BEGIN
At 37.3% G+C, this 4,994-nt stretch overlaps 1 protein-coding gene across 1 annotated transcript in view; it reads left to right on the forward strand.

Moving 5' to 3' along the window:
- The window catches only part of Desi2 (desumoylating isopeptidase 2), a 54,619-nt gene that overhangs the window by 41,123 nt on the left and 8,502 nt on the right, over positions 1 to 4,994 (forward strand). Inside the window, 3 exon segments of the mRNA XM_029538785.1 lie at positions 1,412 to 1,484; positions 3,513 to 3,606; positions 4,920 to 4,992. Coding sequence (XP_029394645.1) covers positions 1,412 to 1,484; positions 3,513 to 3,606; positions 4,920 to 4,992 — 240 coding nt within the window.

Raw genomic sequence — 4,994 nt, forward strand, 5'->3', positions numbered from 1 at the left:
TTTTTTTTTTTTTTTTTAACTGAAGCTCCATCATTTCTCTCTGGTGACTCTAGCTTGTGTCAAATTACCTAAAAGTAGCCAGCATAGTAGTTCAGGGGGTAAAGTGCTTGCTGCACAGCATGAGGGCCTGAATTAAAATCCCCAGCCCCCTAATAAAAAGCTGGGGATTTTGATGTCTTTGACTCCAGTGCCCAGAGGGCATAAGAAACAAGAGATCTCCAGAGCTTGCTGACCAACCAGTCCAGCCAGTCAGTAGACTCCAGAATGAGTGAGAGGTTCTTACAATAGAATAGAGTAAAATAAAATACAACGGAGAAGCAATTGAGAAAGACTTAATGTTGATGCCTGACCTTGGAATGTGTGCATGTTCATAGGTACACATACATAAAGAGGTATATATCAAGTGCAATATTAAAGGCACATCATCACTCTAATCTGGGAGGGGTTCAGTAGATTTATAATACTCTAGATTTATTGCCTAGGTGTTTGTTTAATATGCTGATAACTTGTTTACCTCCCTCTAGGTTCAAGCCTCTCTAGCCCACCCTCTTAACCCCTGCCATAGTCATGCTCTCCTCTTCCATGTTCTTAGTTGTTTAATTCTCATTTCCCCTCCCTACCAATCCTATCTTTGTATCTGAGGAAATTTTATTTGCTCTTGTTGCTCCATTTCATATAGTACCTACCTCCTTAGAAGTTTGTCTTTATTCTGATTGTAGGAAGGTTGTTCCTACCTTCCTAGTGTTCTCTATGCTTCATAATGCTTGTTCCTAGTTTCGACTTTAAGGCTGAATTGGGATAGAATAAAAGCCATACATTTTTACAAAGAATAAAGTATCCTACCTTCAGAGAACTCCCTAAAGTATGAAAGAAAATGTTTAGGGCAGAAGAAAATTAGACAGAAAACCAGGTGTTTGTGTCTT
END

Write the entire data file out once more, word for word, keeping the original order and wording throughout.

At 37.3% G+C, this 4,994-nt stretch overlaps 1 protein-coding gene across 1 annotated transcript in view; it reads left to right on the forward strand.

Moving 5' to 3' along the window:
- The window catches only part of Desi2 (desumoylating isopeptidase 2), a 54,619-nt gene that overhangs the window by 41,123 nt on the left and 8,502 nt on the right, over positions 1 to 4,994 (forward strand). Inside the window, 3 exon segments of the mRNA XM_029538785.1 lie at positions 1,412 to 1,484; positions 3,513 to 3,606; positions 4,920 to 4,992. Coding sequence (XP_029394645.1) covers positions 1,412 to 1,484; positions 3,513 to 3,606; positions 4,920 to 4,992 — 240 coding nt within the window.

Raw genomic sequence — 4,994 nt, forward strand, 5'->3', positions numbered from 1 at the left:
TTTTTTTTTTTTTTTTTAACTGAAGCTCCATCATTTCTCTCTGGTGACTCTAGCTTGTGTCAAATTACCTAAAAGTAGCCAGCATAGTAGTTCAGGGGGTAAAGTGCTTGCTGCACAGCATGAGGGCCTGAATTAAAATCCCCAGCCCCCTAATAAAAAGCTGGGGATTTTGATGTCTTTGACTCCAGTGCCCAGAGGGCATAAGAAACAAGAGATCTCCAGAGCTTGCTGACCAACCAGTCCAGCCAGTCAGTAGACTCCAGAATGAGTGAGAGGTTCTTACAATAGAATAGAGTAAAATAAAATACAACGGAGAAGCAATTGAGAAAGACTTAATGTTGATGCCTGACCTTGGAATGTGTGCATGTTCATAGGTACACATACATAAAGAGGTATATATCAAGTGCAATATTAAAGGCACATCATCACTCTAATCTGGGAGGGGTTCAGTAGATTTATAATACTCTAGATTTATTGCCTAGGTGTTTGTTTAATATGCTGATAACTTGTTTACCTCCCTCTAGGTTCAAGCCTCTCTAGCCCACCCTCTTAACCCCTGCCATAGTCATGCTCTCCTCTTCCATGTTCTTAGTTGTTTAATTCTCATTTCCCCTCCCTACCAATCCTATCTTTGTATCTGAGGAAATTTTATTTGCTCTTGTTGCTCCATTTCATATAGTACCTACCTCCTTAGAAGTTTGTCTTTATTCTGATTGTAGGAAGGTTGTTCCTACCTTCCTAGTGTTCTCTATGCTTCATAATGCTTGTTCCTAGTTTCGACTTTAAGGCTGAATTGGGATAGAATAAAAGCCATACATTTTTACAAAGAATAAAGTATCCTACCTTCAGAGAACTCCCTAAAGTATGAAAGAAAATGTTTAGGGCAGAAGAAAATTAGACAGAAAACCAGGTGTTTGTGTCTT